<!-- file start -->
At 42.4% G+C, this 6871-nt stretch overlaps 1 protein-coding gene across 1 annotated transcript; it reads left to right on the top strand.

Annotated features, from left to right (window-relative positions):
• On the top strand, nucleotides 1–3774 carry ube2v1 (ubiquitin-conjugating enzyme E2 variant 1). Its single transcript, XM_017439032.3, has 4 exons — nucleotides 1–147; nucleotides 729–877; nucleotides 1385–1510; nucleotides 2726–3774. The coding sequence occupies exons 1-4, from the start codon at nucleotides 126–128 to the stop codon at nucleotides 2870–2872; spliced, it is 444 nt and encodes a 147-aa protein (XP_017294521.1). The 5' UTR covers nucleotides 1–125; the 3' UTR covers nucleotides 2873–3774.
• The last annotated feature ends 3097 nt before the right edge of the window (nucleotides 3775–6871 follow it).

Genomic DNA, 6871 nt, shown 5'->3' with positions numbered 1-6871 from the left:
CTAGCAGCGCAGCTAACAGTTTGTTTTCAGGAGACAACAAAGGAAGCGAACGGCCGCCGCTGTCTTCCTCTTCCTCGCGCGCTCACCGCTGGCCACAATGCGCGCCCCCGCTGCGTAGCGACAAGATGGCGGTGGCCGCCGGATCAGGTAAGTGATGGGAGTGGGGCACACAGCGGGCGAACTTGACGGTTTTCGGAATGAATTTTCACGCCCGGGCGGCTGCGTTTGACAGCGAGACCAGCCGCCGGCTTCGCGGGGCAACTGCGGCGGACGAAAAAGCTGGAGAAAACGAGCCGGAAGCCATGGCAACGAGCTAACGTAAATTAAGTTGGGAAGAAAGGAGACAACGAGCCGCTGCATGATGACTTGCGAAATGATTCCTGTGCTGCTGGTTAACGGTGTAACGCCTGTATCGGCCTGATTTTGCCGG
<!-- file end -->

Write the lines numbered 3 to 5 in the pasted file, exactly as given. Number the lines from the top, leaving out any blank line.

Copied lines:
• On the top strand, nucleotides 1–3774 carry ube2v1 (ubiquitin-conjugating enzyme E2 variant 1). Its single transcript, XM_017439032.3, has 4 exons — nucleotides 1–147; nucleotides 729–877; nucleotides 1385–1510; nucleotides 2726–3774. The coding sequence occupies exons 1-4, from the start codon at nucleotides 126–128 to the stop codon at nucleotides 2870–2872; spliced, it is 444 nt and encodes a 147-aa protein (XP_017294521.1). The 5' UTR covers nucleotides 1–125; the 3' UTR covers nucleotides 2873–3774.
• The last annotated feature ends 3097 nt before the right edge of the window (nucleotides 3775–6871 follow it).

Genomic DNA, 6871 nt, shown 5'->3' with positions numbered 1-6871 from the left: